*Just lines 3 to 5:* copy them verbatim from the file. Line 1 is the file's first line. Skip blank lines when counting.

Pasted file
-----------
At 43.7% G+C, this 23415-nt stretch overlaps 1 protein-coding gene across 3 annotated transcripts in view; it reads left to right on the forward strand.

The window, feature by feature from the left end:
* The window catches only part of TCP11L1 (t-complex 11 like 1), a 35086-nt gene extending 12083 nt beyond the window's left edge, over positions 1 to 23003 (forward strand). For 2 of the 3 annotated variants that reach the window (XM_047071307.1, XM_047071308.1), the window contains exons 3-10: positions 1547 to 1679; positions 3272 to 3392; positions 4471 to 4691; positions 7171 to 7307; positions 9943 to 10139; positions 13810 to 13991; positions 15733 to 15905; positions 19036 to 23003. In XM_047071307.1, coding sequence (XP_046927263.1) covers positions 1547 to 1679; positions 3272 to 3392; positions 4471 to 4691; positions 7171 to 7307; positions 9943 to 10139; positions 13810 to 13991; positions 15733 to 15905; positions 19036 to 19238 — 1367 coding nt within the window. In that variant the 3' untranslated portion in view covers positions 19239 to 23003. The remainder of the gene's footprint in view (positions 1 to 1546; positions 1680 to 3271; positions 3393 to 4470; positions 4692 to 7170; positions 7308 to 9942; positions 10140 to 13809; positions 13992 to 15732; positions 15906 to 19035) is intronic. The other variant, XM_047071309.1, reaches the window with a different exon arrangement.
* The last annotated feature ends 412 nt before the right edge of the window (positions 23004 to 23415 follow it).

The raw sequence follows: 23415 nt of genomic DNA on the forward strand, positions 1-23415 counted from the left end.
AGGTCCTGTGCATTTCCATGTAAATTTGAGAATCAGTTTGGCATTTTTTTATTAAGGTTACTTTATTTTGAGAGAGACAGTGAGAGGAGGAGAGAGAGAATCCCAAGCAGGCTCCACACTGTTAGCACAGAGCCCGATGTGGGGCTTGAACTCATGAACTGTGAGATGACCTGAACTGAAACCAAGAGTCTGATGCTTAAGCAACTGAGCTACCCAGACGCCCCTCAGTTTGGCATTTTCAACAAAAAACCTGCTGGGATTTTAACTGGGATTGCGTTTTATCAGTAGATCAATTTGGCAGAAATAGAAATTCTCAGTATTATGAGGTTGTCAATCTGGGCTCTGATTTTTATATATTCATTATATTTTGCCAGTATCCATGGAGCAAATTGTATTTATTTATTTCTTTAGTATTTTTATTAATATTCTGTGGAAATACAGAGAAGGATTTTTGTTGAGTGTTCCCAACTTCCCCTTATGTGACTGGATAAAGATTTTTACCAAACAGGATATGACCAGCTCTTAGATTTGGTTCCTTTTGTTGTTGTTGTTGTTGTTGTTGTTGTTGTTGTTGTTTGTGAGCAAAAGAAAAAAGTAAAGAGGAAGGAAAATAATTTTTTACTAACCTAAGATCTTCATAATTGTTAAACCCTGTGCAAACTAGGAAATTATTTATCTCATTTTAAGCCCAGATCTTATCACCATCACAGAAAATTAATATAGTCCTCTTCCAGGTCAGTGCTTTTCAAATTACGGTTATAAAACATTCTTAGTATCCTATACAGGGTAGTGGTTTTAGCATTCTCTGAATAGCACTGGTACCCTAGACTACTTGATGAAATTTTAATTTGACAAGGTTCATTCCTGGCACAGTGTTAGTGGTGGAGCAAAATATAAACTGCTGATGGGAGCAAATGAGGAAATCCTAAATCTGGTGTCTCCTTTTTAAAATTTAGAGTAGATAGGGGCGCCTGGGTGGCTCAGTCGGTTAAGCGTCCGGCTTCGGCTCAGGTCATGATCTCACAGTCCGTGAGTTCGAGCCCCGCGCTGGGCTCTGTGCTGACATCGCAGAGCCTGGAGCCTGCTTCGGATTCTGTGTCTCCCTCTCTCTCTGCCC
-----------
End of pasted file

* The window catches only part of TCP11L1 (t-complex 11 like 1), a 35086-nt gene extending 12083 nt beyond the window's left edge, over positions 1 to 23003 (forward strand). For 2 of the 3 annotated variants that reach the window (XM_047071307.1, XM_047071308.1), the window contains exons 3-10: positions 1547 to 1679; positions 3272 to 3392; positions 4471 to 4691; positions 7171 to 7307; positions 9943 to 10139; positions 13810 to 13991; positions 15733 to 15905; positions 19036 to 23003. In XM_047071307.1, coding sequence (XP_046927263.1) covers positions 1547 to 1679; positions 3272 to 3392; positions 4471 to 4691; positions 7171 to 7307; positions 9943 to 10139; positions 13810 to 13991; positions 15733 to 15905; positions 19036 to 19238 — 1367 coding nt within the window. In that variant the 3' untranslated portion in view covers positions 19239 to 23003. The remainder of the gene's footprint in view (positions 1 to 1546; positions 1680 to 3271; positions 3393 to 4470; positions 4692 to 7170; positions 7308 to 9942; positions 10140 to 13809; positions 13992 to 15732; positions 15906 to 19035) is intronic. The other variant, XM_047071309.1, reaches the window with a different exon arrangement.
* The last annotated feature ends 412 nt before the right edge of the window (positions 23004 to 23415 follow it).

The raw sequence follows: 23415 nt of genomic DNA on the forward strand, positions 1-23415 counted from the left end.